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Profile of Excellence: Dr. Bruce W. Lytle

By Susan Eymann, MS16 Apr 2018

Chairman, Department of Thoracic and Cardiovascular Surgery, The Cleveland Clinic Foundation87th AATS President (2006-2007)


“The honor I value the most occurs every day when a patient trusts me to operate on them. That is the greatest honor I receive.”

Bruce W. Lytle grew up in Fargo, ND on land previously homesteaded by his grandfather in the 1920s. While he was growing up he remembers accompanying his physician father as he visited patients. He credits his father with instilling in him a strong work ethic and sense of responsibility.

At Fargo Central High School, Lytle was an all-around athlete, playing football, basketball, track, and baseball. Competitive by nature, Lytle had innate leadership qualities that served him well as a football quarterback and team captain. During his undergraduate years at Stanford University, he excelled both in the classroom and on the athletic field. From Stanford, he went east to Harvard Medical School where the curriculum emphasized clinical exposure rather than research. During his clinical rotation at Harvard, he became “hooked” on the problems presented by patients and knew that he wanted to be involved in “problem-solving that had immediate results and impact” that medicine offered.

During his residency at Massachusetts General Hospital (MGH), Dr. Lytle encountered the legendary Dr. Buckley who helped pioneer myocardial revascularization, intra-aortic balloon pumps, the surgical treatment of cardiogenic shock and mechanical complications of acute myocardial infarction, and the technique of deep hypothermia and hemodilution for the correction of congenital anomalies. Upon completing his training at MGH in 1978, Lytle was offered a position by Dr. Floyd Loop as staff surgeon at the Cleveland Clinic where he remained for more than 35 years. While at the Cleveland Clinic, he was elected to the Board of Governors from 1992 through 1996. He became the chair of the Department of Thoracic and Cardiovascular Surgery in 2004 and the chair of the Sydell and Arnold Miller Family Heart and Vascular Institute in 2007, a position that he would hold until 2014.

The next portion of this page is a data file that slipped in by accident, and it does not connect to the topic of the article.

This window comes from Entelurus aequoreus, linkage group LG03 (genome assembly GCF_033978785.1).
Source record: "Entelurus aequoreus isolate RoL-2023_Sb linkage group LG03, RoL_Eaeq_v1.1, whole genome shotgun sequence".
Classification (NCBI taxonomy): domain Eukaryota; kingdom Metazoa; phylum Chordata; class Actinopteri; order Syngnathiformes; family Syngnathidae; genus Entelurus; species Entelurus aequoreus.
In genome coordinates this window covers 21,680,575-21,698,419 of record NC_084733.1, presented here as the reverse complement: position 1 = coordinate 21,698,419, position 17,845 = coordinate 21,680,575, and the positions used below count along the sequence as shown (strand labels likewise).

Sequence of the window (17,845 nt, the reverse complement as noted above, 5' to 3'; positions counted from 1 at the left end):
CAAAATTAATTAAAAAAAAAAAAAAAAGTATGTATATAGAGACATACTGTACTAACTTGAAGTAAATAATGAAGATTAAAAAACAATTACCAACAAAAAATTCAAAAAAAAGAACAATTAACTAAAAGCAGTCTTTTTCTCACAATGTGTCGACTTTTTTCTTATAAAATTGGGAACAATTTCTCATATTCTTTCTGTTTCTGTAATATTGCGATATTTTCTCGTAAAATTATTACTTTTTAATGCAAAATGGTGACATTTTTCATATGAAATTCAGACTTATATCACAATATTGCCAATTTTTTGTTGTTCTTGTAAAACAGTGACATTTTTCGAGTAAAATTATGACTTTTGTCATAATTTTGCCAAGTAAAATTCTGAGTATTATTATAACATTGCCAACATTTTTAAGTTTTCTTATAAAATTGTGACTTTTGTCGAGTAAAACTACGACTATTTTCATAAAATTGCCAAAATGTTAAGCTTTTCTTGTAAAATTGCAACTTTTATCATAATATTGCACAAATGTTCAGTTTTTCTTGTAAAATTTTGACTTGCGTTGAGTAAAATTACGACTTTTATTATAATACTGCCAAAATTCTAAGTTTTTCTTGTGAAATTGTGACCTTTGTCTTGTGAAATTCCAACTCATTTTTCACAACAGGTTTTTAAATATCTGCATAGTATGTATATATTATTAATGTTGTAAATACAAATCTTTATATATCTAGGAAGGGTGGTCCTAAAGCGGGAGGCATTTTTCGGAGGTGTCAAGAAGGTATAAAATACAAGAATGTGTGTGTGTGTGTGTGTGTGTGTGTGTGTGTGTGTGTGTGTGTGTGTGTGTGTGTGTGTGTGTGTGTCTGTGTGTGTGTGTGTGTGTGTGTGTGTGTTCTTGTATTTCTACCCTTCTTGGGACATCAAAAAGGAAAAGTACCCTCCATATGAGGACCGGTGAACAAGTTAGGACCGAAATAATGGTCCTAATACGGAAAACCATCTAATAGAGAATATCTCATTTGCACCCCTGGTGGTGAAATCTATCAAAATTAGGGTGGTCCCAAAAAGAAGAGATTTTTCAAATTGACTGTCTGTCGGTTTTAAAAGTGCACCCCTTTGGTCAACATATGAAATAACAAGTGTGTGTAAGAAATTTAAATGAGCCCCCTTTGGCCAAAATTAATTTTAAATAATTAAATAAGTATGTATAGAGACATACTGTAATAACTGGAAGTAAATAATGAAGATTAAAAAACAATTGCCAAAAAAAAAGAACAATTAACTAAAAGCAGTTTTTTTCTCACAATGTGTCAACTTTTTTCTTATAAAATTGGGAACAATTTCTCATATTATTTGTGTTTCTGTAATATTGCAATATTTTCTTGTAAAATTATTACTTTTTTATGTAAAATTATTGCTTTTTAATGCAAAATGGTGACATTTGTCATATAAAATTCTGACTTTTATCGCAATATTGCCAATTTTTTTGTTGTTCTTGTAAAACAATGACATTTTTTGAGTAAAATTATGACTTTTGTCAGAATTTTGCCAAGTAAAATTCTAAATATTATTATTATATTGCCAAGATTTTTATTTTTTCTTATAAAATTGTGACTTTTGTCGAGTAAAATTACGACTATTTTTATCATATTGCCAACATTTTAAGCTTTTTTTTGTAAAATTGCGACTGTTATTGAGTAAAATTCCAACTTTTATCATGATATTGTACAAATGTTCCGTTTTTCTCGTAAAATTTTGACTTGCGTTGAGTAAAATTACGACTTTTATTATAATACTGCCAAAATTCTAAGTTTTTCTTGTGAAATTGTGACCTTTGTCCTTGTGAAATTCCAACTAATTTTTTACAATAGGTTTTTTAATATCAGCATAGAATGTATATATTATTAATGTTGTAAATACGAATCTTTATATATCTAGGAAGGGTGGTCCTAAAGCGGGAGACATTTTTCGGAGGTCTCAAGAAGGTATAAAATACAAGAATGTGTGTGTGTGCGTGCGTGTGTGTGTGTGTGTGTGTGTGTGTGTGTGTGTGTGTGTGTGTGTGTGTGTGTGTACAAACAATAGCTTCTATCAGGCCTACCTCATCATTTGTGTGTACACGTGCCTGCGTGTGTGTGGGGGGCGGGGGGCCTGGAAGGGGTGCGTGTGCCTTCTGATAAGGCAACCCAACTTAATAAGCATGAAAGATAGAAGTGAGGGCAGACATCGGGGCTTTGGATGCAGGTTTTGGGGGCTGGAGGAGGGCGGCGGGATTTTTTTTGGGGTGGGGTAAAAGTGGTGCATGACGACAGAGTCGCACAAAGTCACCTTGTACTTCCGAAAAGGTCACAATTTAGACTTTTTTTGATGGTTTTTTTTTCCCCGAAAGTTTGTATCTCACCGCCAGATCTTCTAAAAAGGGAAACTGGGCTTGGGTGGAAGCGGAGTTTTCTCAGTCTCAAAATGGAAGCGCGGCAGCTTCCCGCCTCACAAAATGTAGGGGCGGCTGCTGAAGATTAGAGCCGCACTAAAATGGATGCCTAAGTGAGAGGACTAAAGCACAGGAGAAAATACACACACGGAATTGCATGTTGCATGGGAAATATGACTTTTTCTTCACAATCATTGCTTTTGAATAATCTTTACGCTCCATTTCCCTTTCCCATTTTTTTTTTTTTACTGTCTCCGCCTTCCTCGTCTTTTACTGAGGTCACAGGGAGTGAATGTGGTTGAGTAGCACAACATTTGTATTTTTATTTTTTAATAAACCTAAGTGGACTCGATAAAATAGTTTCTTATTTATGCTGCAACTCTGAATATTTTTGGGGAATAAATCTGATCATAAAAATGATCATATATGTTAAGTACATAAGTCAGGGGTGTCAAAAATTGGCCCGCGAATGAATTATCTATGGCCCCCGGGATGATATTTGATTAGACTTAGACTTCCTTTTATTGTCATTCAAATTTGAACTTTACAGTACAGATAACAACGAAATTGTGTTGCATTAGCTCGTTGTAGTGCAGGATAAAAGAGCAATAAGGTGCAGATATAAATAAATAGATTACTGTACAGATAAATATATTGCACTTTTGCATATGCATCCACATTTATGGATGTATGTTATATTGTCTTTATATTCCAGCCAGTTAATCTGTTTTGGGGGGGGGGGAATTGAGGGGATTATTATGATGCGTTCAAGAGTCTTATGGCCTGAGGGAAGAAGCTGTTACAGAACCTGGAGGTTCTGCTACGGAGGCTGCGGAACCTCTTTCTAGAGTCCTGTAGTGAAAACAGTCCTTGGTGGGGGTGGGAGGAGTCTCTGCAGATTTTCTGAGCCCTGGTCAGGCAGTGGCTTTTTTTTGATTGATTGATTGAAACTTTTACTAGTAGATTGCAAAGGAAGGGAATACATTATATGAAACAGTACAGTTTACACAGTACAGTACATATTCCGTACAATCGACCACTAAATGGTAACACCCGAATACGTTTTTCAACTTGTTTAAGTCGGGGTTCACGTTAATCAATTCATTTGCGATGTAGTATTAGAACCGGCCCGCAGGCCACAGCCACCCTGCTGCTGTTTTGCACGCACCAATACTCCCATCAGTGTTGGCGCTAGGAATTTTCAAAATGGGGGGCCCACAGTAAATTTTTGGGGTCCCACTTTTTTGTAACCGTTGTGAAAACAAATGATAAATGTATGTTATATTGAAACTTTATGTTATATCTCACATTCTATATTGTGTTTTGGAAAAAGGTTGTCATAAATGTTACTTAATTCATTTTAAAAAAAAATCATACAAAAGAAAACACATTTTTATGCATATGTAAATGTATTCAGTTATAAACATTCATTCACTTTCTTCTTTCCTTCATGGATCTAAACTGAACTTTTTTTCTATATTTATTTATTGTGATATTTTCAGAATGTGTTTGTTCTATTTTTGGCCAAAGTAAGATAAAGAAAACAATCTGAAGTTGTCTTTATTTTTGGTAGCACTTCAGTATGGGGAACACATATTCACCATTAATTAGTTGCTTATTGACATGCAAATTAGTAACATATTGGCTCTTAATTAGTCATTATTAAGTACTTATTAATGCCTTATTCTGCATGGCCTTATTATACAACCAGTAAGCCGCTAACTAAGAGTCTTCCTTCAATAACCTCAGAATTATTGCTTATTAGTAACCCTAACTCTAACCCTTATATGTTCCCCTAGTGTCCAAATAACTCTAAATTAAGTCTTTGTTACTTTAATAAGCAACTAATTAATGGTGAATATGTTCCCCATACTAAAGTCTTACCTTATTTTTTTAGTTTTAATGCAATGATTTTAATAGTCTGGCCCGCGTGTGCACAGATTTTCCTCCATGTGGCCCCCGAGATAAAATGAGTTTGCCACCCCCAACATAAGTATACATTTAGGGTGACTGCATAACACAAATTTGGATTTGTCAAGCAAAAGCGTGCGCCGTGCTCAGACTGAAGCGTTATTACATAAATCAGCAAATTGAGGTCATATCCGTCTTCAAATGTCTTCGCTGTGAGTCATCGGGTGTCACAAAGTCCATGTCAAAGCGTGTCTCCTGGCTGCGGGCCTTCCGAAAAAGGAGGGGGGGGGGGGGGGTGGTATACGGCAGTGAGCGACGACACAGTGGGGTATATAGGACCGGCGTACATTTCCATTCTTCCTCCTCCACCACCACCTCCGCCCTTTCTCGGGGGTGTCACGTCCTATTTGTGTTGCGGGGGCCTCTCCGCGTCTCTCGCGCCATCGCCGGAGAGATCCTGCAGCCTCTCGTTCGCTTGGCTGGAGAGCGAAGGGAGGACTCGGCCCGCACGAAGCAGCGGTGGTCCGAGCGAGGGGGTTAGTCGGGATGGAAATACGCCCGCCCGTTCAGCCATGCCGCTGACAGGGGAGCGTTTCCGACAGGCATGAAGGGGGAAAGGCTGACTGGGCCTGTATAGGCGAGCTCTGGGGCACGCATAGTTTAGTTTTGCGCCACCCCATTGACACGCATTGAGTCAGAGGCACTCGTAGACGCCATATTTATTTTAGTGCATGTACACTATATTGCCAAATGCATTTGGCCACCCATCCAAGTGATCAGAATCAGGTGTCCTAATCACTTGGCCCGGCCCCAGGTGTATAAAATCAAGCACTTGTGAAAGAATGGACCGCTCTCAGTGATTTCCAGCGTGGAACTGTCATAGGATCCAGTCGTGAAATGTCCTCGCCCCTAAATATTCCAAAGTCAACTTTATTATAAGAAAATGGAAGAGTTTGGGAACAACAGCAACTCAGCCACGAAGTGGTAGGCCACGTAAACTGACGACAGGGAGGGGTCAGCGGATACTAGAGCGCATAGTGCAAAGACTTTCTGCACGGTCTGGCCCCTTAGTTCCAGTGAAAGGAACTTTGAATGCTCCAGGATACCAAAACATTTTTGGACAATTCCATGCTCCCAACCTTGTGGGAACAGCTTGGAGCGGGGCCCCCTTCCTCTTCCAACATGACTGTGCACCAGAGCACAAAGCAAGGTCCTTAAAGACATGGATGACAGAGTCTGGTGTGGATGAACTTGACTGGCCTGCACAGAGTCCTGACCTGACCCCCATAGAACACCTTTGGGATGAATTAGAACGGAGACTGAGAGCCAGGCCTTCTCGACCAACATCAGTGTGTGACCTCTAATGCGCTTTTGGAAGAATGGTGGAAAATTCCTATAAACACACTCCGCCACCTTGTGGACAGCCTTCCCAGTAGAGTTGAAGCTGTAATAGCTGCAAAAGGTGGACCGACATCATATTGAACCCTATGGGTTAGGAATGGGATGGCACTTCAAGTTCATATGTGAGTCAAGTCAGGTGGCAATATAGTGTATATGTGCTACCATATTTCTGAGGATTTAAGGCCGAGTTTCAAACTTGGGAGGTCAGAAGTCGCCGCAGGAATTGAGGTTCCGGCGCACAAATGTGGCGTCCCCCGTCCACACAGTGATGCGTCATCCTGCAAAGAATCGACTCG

At the Cleveland Clinic, Dr. Loop told Dr. Lytle that he expected him to do research, author papers and perform surgery. To comply he authored over 400 articles to advance the understanding of the use of the left internal thoracic artery in coronary bypass surgery, reoperations on redo coronary bypass and redo valve procedures, retrograde cerebral perfusion for patients with bad atherosclerosis, axillary arterial cannulation, hypertrophic cardiomyopathy, and operations involving endocarditis.

For Dr. Lytle, cardiac surgery has provided a great sense of purpose and a life that has had profound meaning. Despite his tireless commitment to his craft, he still makes time for his hobbies, which include, most notably, riding Harley-Davidson motorcycles with his friends. He is also an avid outdoorsman who enjoys hunting as well as fishing with the same high school friends from Fargo, ND, whom he credits with keeping him both humble and balanced.


In the Words of the Presidents Edited by Marc R. Moon MD, American Association of Thoracic Surgeons 2017, Beverly, MA www.aats.org

Davies SW, Hirsch BA, Hirsch BA, Lau CL, “Historical Perspectives of the American Association for Thoracic Surgery: Bruce W. Lytle, MD, Journal of Thoracic and Cardiovascular Surgery 2016;152(3): 651-654.

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